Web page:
It would take two-thirds of the House voting to expel Greene for her to be removed from the chamber. That would require roughly 70 Republicans to vote with all Democrats on the measure from Gomez. It is unlikely to happen.
Rep. Jimmy Gomez, D-Calif., last week announced plans to introduce a resolution calling for Greene's expulsion from Congress, citing CNNKFile reporting that, before taking office, she had "liked" a social media post calling for political violence against Pelosi, President Barack Obama and other Democrats.
"Such advocacy for extremism and sedition not only demands her immediate expulsion from Congress, but it also merits strong and clear condemnation from all of her Republican colleagues, including House Minority Leader Kevin McCarthy and Senate Minority Leader Mitch McConnell. Her very presence in office represents a direct threat against the elected officials and staff who serve our government, and it is with their safety in mind, as well as the security of institutions and public servants across our country, that I call on my House colleagues to support my resolution to immediately remove Congresswoman Marjorie Taylor Greene from this legislative body," he said.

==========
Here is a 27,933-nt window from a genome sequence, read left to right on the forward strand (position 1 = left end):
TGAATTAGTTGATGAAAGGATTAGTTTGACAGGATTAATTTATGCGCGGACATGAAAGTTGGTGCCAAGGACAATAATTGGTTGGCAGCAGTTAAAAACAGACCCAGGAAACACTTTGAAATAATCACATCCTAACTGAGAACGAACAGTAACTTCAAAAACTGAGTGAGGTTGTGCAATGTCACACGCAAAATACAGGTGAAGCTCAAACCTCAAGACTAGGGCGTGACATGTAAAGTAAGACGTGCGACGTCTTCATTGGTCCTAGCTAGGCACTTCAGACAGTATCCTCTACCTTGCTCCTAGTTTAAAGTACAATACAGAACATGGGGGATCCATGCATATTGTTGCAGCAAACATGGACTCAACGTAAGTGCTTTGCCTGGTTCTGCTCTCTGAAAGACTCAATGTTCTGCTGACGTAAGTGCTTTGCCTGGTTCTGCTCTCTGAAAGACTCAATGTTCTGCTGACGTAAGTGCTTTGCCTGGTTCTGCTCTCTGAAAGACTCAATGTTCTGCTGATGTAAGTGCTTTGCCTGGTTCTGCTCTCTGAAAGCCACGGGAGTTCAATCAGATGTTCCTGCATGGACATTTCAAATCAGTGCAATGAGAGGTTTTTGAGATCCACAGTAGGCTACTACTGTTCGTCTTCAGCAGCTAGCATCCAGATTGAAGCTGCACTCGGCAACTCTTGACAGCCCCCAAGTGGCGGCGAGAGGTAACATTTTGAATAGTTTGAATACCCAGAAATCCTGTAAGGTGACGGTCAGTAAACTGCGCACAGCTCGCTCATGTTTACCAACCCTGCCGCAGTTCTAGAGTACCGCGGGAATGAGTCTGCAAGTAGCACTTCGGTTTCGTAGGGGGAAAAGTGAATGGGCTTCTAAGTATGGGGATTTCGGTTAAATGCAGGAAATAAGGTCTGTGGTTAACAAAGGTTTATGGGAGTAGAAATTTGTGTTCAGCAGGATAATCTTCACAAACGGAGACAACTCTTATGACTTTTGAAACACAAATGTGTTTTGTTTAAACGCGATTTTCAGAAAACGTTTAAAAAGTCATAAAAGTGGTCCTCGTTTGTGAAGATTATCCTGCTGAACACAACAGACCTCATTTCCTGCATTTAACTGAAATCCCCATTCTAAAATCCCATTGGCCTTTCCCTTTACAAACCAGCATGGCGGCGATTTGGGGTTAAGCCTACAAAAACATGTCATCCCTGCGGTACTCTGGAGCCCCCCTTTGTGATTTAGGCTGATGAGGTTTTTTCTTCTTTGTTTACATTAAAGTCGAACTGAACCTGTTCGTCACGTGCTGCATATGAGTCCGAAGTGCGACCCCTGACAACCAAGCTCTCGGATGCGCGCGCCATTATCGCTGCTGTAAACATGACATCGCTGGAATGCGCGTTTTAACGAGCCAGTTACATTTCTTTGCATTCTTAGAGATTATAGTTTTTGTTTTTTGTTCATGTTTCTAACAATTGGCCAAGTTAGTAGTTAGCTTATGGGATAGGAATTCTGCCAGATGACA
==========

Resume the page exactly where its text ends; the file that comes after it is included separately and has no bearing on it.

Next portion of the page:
Pelosi last week called Greene's comments "absolutely appalling" and criticized House Republican leadership for placing Greene on the House Education Committee, given her baseless claims about mass school shootings.
Greene has not shown remorse for her past comments, tweeting over the weekend that she will "never apologize."
In an earlier statement posted to Twitter, Greene did not deny that she liked posts and replied to comments but claimed that many people have run her Facebook page.
"Democrats and their spokesmen in the Fake News Media will stop at nothing to defeat conservative Republicans," she told ABC News in a statement Monday. "They want to take me out because I represent the people. And they absolutely hate it."
Meanwhile, Greene announced Saturday she had spoken with former President Donald Trump amid calls for her expulsion from Congress.
In a series of tweets, the Georgia Republican said she was "so grateful for (Trump's) support and more importantly the people of this country are absolutely 100% loyal to him because he is 100% loyal to the people and America First."